Petra M Pöllänen, Samppa J Ryhänen, Jorma Toppari, Jorma Ilonen, Paula Vähäsalo, Riitta Veijola, Heli Siljander, Mikael Knip, Dynamics of Islet Autoantibodies During Prospective Follow-Up From Birth to Age 15 Years, The Journal of Clinical Endocrinology & Metabolism, Volume 105, Issue 12, December 2020, Pages e4638–e4651, https://doi.org/10.1210/clinem/dgaa624
Dynamics of islet autoantibodies during prospective follow-up from birth to age 15 years
|Author:||Pöllänen, Petra M.1,2; Ryhänen, Samppa J.1; Toppari, Jorma3;|
1Pediatric Research Center, Children’s Hospital, University of Helsinki and Helsinki University Hospital, Helsinki, Finland
2Research Program for Clinical and Molecular Metabolism, Faculty of Medicine, University of Helsinki, Helsinki, Finland
3Department of Pediatrics, Turku University Hospital, and Institute of Biomedicine and Centre for Population Health Research, University of Turku, Turku, Finland
4Immunogenetics Laboratory, Institute of Biomedicine, University of Turku and Clinical Microbiology, Turku University Hospital, Turku, Finland
5Department of Pediatrics, PEDEGO Research Group, Medical Research Center, Oulu University Hospital and University of Oulu, Oulu, Finland
6Tampere Center for Child Health Research, Tampere University Hospital, Tampere, Finland
7Folkhälsan Research Center, Helsinki, Finland
|Online Access:||PDF Full Text (PDF, 0.3 MB)|
|Persistent link:|| http://urn.fi/urn:nbn:fi-fe202101222387
|Publish Date:|| 2021-01-22
Context: We set out to characterize the dynamics of islet autoantibodies over the first 15 years of life in children carrying genetic susceptibility to type 1 diabetes (T1D). We also assessed systematically the role of zinc transporter 8 autoantibodies (ZnT8A) in this context.
Design: HLA-predisposed children (N = 1006, 53.0% boys) recruited from the general population during 1994 to 1997 were observed from birth over a median time of 14.9 years (range, 1.9–15.5 years) for ZnT8A, islet cell (ICA), insulin (IAA), glutamate decarboxylase (GADA), and islet antigen-2 (IA-2A) antibodies, and for T1D.
Results: By age 15.5 years, 35 (3.5%) children had progressed to T1D. Islet autoimmunity developed in 275 (27.3%) children at a median age of 7.4 years (range, 0.3–15.1 years). The ICA seroconversion rate increased toward puberty, but the biochemically defined autoantibodies peaked at a young age. Before age 2 years, ZnT8A and IAA appeared commonly as the first autoantibody, but in the preschool years IA-2A– and especially GADA-initiated autoimmunity increased. Thereafter, GADA-positive seroconversions continued to appear steadily until ages 10 to 15 years. Inverse IAA seroconversions occurred frequently (49.3% turned negative) and marked a prolonged delay from seroconversion to diagnosis compared to persistent IAA (8.2 vs 3.4 years; P = .01).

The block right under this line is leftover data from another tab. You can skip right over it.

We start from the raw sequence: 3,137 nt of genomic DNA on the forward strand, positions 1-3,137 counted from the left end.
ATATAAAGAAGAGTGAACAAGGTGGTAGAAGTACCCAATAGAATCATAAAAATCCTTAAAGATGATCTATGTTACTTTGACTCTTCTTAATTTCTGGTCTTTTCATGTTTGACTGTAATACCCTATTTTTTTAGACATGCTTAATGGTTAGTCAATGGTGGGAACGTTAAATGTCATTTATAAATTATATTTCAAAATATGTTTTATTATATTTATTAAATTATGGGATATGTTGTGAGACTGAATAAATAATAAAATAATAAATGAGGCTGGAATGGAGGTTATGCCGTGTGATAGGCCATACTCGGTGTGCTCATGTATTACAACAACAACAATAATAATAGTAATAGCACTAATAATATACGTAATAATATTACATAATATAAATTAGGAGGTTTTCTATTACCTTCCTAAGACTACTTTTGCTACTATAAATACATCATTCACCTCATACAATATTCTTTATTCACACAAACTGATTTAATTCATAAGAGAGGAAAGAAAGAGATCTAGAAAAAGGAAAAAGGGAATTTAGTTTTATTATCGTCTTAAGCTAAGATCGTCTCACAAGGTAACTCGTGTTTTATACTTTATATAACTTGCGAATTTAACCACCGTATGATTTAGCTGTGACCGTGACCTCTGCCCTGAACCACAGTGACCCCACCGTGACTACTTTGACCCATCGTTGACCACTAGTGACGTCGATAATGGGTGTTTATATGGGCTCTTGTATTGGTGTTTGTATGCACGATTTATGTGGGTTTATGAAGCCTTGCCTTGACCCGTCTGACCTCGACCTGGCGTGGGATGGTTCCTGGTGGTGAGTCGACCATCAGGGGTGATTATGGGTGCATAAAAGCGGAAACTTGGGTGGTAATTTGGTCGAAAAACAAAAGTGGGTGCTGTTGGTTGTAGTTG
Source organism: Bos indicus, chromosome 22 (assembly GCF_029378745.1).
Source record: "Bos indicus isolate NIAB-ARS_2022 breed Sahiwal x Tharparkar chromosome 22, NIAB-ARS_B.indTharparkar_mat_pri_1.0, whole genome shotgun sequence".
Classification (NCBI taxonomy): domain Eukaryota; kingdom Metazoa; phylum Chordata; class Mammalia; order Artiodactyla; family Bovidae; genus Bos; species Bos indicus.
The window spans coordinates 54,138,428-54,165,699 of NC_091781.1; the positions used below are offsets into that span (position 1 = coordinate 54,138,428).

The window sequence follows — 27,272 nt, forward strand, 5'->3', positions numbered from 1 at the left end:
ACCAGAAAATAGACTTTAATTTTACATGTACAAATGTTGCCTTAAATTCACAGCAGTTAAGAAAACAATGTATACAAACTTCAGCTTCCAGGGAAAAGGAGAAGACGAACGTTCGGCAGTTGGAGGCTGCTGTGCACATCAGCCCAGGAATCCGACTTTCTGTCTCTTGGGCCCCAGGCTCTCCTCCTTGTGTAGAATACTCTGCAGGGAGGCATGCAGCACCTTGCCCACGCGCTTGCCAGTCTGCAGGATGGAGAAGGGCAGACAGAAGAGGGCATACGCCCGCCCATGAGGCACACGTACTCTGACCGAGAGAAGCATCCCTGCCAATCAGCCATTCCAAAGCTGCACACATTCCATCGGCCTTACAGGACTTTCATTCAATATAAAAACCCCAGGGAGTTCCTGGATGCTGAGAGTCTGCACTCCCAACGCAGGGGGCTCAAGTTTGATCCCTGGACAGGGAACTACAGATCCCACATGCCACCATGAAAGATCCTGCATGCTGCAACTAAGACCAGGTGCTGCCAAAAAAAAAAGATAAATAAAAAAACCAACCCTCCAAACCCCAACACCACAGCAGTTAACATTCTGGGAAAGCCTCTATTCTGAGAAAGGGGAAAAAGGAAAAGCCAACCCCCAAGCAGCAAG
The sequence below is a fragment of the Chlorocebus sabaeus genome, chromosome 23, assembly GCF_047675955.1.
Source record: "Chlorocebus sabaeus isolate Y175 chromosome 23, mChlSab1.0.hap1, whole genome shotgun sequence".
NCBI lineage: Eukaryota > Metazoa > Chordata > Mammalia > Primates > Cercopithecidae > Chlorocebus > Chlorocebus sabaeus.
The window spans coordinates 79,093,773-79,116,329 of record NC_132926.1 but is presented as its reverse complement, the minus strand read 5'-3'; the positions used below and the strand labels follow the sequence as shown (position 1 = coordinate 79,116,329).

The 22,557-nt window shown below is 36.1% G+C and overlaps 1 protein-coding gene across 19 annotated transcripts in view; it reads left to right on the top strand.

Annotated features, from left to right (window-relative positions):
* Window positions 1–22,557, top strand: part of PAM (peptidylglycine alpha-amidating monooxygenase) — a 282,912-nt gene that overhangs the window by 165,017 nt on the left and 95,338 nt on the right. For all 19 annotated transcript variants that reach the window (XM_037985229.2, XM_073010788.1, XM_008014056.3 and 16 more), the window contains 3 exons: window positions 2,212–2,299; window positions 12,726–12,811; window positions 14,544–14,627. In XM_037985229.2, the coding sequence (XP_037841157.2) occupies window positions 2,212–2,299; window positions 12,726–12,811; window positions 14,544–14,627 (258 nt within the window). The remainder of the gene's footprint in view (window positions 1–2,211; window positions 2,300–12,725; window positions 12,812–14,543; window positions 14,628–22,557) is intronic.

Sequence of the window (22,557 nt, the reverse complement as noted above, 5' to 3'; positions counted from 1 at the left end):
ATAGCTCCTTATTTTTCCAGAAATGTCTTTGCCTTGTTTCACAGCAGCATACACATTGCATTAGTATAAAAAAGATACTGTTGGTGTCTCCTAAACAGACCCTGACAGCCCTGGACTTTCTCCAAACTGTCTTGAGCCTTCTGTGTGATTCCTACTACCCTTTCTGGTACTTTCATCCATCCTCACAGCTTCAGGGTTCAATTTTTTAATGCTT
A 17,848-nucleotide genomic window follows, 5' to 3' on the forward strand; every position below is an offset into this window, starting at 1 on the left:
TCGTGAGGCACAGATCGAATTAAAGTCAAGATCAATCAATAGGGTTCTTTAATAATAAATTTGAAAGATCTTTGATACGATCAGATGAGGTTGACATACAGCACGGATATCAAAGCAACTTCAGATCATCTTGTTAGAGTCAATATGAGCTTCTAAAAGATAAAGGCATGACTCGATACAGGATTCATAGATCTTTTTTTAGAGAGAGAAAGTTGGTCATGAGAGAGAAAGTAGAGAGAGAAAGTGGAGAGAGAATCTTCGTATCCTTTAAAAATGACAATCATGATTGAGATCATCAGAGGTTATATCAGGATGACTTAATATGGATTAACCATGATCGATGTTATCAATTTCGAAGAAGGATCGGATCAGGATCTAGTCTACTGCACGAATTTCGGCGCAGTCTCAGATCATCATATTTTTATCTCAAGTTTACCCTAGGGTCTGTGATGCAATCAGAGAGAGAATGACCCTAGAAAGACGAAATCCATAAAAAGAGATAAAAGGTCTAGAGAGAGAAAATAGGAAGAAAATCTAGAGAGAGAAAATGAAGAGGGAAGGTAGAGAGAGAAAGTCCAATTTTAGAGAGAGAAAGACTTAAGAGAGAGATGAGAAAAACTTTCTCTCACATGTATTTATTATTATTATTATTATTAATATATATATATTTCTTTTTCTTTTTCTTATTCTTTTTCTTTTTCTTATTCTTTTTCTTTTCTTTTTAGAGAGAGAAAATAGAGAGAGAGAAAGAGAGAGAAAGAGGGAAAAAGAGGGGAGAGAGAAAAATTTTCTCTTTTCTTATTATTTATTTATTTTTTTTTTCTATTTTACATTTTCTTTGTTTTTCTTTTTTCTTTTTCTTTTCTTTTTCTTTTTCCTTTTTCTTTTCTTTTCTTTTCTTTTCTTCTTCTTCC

Conclusions: In HLA-predisposed children, the primary autoantibody is characteristic of age and might reflect the events driving the disease process toward clinical T1D. Autoantibody persistence affects the risk of T1D. These findings provide a framework for identifying disease subpopulations and for personalizing the efforts to predict and prevent T1D.
Journal of clinical endocrinology & metabolism
|Pages:||1 - 14|
|Type of Publication:||
A1 Journal article – refereed
|Field of Science:||
3121 General medicine, internal medicine and other clinical medicine
This work was supported by the JDRF (grants 1-SRA-2016-342-M-R, 1-SRA-2019-732-M-B); European Union (grant BMH4-CT98-3314); Novo Nordisk Foundation; Academy of Finland (Decision No 292538 and Centre of Excellence in Molecular Systems Immunology and Physiology Research 2012-2017, Decision No. 250114); Special Research Funds for University Hospitals in Finland; Diabetes Research Foundation, Finland; Sigrid Juselius Foundation, Finland; Finska Läkaresällskapet, Finland; Maud Kuistila Memorial Foundation, Finland; Yrjö Jahnsson Foundation, Finland; Biomedicum Helsinki Foundation, Finland; Orion Research Foundation sr, Finland; and the Pediatric Research Foundation, Finland.
© The Author(s) 2020. Published by Oxford University Press on behalf of the Endocrine Society. This is an Open Access article distributed under the terms of the Creative Commons Attribution License (http://creativecommons.org/licenses/by/4.0/), which permits unrestricted reuse, distribution, and reproduction in any medium, provided the original work is properly cited.